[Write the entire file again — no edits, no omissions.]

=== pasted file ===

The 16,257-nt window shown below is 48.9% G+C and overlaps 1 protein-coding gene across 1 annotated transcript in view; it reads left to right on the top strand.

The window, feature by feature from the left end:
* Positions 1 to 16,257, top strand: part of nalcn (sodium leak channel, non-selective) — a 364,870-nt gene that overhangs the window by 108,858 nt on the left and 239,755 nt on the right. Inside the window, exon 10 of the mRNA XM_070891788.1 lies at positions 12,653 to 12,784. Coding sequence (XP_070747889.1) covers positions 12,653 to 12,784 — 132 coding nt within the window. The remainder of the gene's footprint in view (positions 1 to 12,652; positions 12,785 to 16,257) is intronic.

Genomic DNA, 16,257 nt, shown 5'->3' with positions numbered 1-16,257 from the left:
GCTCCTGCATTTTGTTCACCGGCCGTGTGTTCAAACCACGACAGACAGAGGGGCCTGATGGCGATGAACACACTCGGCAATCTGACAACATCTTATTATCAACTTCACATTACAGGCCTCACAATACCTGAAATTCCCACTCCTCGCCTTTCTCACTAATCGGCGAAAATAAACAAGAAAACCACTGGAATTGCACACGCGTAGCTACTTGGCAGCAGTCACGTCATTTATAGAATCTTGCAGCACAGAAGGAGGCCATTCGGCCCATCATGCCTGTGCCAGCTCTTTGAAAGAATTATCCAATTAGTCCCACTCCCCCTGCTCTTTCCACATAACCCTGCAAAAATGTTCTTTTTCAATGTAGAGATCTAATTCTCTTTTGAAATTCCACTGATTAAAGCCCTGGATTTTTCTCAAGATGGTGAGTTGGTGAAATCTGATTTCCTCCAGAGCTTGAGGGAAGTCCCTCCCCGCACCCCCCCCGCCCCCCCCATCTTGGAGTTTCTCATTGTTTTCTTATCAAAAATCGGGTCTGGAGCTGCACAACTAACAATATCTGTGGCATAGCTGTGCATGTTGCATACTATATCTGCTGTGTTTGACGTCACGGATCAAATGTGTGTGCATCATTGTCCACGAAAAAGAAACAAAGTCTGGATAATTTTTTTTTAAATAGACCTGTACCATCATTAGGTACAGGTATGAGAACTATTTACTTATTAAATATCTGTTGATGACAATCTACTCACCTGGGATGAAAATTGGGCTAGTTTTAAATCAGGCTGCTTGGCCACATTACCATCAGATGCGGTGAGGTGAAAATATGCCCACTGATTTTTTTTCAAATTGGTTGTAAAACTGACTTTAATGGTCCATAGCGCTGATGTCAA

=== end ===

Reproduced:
The 16,257-nt window shown below is 48.9% G+C and overlaps 1 protein-coding gene across 1 annotated transcript in view; it reads left to right on the top strand.

The window, feature by feature from the left end:
* Positions 1 to 16,257, top strand: part of nalcn (sodium leak channel, non-selective) — a 364,870-nt gene that overhangs the window by 108,858 nt on the left and 239,755 nt on the right. Inside the window, exon 10 of the mRNA XM_070891788.1 lies at positions 12,653 to 12,784. Coding sequence (XP_070747889.1) covers positions 12,653 to 12,784 — 132 coding nt within the window. The remainder of the gene's footprint in view (positions 1 to 12,652; positions 12,785 to 16,257) is intronic.

Genomic DNA, 16,257 nt, shown 5'->3' with positions numbered 1-16,257 from the left:
GCTCCTGCATTTTGTTCACCGGCCGTGTGTTCAAACCACGACAGACAGAGGGGCCTGATGGCGATGAACACACTCGGCAATCTGACAACATCTTATTATCAACTTCACATTACAGGCCTCACAATACCTGAAATTCCCACTCCTCGCCTTTCTCACTAATCGGCGAAAATAAACAAGAAAACCACTGGAATTGCACACGCGTAGCTACTTGGCAGCAGTCACGTCATTTATAGAATCTTGCAGCACAGAAGGAGGCCATTCGGCCCATCATGCCTGTGCCAGCTCTTTGAAAGAATTATCCAATTAGTCCCACTCCCCCTGCTCTTTCCACATAACCCTGCAAAAATGTTCTTTTTCAATGTAGAGATCTAATTCTCTTTTGAAATTCCACTGATTAAAGCCCTGGATTTTTCTCAAGATGGTGAGTTGGTGAAATCTGATTTCCTCCAGAGCTTGAGGGAAGTCCCTCCCCGCACCCCCCCCGCCCCCCCCATCTTGGAGTTTCTCATTGTTTTCTTATCAAAAATCGGGTCTGGAGCTGCACAACTAACAATATCTGTGGCATAGCTGTGCATGTTGCATACTATATCTGCTGTGTTTGACGTCACGGATCAAATGTGTGTGCATCATTGTCCACGAAAAAGAAACAAAGTCTGGATAATTTTTTTTTAAATAGACCTGTACCATCATTAGGTACAGGTATGAGAACTATTTACTTATTAAATATCTGTTGATGACAATCTACTCACCTGGGATGAAAATTGGGCTAGTTTTAAATCAGGCTGCTTGGCCACATTACCATCAGATGCGGTGAGGTGAAAATATGCCCACTGATTTTTTTTCAAATTGGTTGTAAAACTGACTTTAATGGTCCATAGCGCTGATGTCAA